The first one was when I was taking our fire extinguishers to be checked in the harbour here in our southern getaway. I was on my own (other half being off on a Polish-ing trip), and so I arrived at the marina office huffing and puffing somewhat as I was carrying two rather hefty fire blasters (or brandblussers as they are called here).
|My type of|
A burly individual met me at the entrance and kindly helped me down into the bowels of the boat that serves as the harbour office. Unfortunately, he had such a strong Zeeland accent, I couldn't make out a word he said. Everything that came out of his mouth sounded as if it had been through a tumble drier first before being ejected. Still I got the message that I should ask the man 'through there' (this was ascertained by means of a pointy finger - his, not mine) how long it would take.
Following the line of the finger, the man 'through there' proved to be a very congenial soul dressed in reliable blue overalls who told me I could safely go shopping and come back later for my extinguishers. He even found me a felt-tip pen to write the name of our boat on them, which I thought was very decent of him. Throughout this exchange we had been conversing in Dutch, but then he came very close to me and whispered "Can I hear that you are English?", "Yes" I whispered back conspiratorially. And from then on we were best friends.
My new bosom buddy switched immediately to English and proceeded to tell me he was a member of an Irish Celtic music group and that he'd been to Ireland about forty times to perform there with his band. I was duly amazed and genuinely impressed that a Dutch band playing Irish Celtic music should be invited to perform in Ireland. Not only that, he told me they'd been asked to go to America and perform there too, the American fans not actually realising they weren't even Irish. Well, I was tickled pink by his story and we shook hands and parted with big smiles, good cheer and promises to see each other at their next concert.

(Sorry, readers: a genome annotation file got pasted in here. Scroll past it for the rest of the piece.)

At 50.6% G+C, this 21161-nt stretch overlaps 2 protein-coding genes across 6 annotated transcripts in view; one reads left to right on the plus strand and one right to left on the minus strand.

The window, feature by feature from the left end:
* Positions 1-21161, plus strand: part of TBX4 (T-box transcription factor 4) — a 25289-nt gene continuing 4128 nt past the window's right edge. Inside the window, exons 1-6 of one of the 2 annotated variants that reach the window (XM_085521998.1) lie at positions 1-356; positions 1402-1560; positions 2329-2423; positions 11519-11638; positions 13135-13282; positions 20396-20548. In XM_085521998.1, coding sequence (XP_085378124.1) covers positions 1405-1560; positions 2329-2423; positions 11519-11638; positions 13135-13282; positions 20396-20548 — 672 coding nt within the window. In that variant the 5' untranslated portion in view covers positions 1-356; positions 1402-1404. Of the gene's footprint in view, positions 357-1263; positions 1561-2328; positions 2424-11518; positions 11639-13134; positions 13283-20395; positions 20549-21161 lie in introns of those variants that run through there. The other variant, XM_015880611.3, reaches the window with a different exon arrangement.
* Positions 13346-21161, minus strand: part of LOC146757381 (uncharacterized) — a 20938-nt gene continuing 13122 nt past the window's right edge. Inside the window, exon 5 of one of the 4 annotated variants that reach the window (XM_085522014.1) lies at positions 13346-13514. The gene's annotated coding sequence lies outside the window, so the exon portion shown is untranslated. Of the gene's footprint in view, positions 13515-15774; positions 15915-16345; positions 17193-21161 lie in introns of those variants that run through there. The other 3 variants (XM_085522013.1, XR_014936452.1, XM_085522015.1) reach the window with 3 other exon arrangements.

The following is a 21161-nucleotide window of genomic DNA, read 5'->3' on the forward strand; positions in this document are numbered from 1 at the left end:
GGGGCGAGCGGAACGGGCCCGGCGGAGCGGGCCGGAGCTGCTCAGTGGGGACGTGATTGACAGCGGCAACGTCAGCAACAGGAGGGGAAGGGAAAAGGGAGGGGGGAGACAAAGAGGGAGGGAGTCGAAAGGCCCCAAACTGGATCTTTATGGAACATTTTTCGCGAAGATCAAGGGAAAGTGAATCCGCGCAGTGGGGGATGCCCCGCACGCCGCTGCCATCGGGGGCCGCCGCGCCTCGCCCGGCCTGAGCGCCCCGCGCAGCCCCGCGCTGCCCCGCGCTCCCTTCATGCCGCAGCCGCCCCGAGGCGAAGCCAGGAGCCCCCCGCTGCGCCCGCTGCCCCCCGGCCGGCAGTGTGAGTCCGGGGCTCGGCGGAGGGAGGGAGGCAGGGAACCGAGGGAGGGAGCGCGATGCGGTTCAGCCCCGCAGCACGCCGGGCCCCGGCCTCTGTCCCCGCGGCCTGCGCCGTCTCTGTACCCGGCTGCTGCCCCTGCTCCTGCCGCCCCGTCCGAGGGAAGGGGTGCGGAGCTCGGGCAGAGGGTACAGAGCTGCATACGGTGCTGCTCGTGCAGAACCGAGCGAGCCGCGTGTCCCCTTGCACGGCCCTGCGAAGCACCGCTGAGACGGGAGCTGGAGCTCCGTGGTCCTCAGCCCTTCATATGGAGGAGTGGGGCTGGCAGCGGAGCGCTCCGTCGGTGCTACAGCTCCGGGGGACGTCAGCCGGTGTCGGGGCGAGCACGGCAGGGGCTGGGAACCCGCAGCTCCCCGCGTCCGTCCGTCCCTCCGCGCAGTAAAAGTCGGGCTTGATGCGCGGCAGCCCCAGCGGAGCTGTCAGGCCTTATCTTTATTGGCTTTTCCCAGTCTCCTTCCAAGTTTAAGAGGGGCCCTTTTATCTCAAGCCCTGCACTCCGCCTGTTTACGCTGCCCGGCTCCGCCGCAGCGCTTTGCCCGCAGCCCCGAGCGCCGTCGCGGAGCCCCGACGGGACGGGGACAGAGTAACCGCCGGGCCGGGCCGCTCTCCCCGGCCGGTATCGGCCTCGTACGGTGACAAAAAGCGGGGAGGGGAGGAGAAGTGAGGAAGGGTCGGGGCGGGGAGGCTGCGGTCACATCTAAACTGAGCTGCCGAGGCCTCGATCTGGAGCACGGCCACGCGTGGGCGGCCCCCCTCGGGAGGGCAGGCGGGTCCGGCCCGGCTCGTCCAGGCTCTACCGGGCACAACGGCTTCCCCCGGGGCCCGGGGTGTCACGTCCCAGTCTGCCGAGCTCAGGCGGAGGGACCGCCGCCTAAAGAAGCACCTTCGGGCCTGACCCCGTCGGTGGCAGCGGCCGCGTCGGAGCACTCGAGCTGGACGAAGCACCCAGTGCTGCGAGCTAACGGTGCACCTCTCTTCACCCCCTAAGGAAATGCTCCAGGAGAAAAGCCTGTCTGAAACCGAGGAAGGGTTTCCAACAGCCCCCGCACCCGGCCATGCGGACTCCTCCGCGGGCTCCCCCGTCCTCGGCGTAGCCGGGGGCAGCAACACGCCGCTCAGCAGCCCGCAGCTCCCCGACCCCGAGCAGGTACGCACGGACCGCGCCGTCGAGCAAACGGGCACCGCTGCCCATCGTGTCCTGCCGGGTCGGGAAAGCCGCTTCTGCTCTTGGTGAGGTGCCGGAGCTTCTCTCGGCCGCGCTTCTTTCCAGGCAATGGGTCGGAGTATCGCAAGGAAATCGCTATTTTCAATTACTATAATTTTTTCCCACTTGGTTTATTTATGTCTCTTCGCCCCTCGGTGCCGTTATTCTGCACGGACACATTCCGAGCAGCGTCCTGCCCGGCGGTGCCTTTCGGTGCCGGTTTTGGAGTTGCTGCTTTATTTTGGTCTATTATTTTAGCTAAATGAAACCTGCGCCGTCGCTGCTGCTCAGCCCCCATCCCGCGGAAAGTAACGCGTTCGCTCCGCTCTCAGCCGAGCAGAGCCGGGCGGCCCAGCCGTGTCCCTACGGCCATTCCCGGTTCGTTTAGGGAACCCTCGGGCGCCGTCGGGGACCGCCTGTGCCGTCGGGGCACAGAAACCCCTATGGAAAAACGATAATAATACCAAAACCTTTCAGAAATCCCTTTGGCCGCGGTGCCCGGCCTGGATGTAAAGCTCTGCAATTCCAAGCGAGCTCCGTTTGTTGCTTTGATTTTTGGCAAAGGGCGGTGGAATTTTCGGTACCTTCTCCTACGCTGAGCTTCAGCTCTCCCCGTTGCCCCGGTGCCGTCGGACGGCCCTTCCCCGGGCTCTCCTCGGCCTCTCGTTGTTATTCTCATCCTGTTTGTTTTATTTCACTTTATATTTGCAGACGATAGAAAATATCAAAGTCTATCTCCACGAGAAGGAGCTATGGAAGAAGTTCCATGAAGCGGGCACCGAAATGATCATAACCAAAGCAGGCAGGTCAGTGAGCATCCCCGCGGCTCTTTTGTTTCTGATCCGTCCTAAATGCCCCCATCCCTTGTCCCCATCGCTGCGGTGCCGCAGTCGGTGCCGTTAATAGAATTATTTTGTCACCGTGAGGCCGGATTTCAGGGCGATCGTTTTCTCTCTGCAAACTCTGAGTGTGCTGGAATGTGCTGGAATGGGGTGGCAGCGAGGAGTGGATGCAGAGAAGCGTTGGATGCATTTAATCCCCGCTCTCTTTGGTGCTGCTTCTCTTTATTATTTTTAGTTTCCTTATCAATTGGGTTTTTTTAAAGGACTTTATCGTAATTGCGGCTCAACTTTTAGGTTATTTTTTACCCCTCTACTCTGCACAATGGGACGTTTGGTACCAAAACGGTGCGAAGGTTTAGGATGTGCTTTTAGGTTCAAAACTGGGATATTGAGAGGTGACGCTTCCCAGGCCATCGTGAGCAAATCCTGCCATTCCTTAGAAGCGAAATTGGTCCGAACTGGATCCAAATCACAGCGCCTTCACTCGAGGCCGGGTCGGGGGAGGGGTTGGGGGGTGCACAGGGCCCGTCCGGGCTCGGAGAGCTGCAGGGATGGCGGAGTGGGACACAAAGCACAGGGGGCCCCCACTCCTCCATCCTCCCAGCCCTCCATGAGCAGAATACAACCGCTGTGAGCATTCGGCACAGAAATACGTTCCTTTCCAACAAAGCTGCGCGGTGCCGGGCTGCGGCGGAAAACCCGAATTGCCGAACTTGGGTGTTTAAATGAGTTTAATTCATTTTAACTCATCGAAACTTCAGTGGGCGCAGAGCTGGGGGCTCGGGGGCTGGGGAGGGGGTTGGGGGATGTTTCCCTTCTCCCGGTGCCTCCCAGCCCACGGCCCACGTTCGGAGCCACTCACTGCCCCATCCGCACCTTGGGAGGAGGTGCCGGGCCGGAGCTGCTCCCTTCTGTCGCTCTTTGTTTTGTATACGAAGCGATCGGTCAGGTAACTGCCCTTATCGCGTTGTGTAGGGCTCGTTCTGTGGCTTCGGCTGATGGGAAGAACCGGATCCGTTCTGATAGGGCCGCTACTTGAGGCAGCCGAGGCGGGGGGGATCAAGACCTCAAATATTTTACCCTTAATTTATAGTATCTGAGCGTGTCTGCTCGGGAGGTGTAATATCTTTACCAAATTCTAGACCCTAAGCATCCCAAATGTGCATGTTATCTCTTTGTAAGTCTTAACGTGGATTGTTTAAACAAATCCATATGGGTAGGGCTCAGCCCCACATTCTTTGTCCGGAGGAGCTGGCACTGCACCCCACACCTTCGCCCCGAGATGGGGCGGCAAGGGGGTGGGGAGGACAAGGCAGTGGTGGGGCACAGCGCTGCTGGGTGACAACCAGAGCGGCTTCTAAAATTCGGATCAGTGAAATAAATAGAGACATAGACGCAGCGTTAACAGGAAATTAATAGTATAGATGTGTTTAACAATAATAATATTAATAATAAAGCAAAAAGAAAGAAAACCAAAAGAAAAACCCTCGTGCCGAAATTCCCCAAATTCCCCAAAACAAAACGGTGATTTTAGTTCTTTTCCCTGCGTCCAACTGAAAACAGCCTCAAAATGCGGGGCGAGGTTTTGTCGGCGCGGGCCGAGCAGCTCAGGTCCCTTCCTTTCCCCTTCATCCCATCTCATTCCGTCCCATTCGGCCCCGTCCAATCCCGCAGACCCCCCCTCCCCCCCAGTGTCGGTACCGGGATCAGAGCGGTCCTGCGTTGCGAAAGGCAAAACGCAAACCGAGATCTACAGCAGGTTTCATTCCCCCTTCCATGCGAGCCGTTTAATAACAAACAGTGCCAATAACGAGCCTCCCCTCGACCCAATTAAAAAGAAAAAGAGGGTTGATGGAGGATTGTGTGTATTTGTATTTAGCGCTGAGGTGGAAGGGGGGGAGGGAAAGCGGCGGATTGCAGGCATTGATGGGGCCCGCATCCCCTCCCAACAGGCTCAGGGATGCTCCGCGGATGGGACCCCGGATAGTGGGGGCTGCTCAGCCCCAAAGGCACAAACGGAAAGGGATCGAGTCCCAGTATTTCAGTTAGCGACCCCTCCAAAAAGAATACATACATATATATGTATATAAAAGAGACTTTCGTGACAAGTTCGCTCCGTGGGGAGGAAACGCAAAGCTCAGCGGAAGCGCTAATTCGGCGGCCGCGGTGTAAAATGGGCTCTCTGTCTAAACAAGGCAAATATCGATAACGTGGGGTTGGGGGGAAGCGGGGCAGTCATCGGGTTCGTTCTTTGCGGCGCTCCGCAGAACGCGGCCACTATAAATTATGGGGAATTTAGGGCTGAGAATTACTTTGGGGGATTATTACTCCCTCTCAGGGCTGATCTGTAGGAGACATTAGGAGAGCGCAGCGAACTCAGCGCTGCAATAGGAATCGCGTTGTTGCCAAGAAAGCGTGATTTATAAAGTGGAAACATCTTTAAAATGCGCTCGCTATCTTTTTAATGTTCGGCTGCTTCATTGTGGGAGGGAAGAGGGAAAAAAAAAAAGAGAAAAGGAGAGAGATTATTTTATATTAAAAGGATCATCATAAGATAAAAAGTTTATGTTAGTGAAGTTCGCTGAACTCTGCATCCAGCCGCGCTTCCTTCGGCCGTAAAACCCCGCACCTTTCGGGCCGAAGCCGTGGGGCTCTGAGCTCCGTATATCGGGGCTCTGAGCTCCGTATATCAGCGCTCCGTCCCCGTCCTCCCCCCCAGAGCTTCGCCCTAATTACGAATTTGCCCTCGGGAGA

|Sea-going ships docked near Terneuzen|
Another encounter occurred a few days ago when we took a drive to the dock areas at Terneuzen and met a man there who was barge spotting just as we were (one of our favourite pastimes). It transpired he came from a skipper's family like Koos and the two of them had very similar backgrounds and educations. The funny part of it for me was that they both recognised each other as Skippers' 'children' from Skippers' families immediately. The Netherlands is a small country with a small population, many of whom are connected to the barging world which tends to remain within certain families.
This is something I find fascinating as it's like being part of a fraternity and this kind of 'recognition' happens pretty frequently. Many is the time Koos will give his name and his conversation partner will ask "Are you one of the X Fernhout's? From the Skipper's world?" And then they will find loads in common and chat like brothers. It seems this man was quite a linguist too as he spoke about seven languages including Afrikaans, which he tested out on me. I didn't like to tell him my Dutch is a whole lot better than its South African equivalent. He was also a musician, a technician, an artist and traveller - quite a surprise for someone who looked as if he'd be quite at home on a commercial fishing vessel... I know - books, covers and all that.
|Barge & boat watching on the canal near|
Maybe it's part of why the Dutch really are different. Or maybe it's just true everywhere if people are open to each other.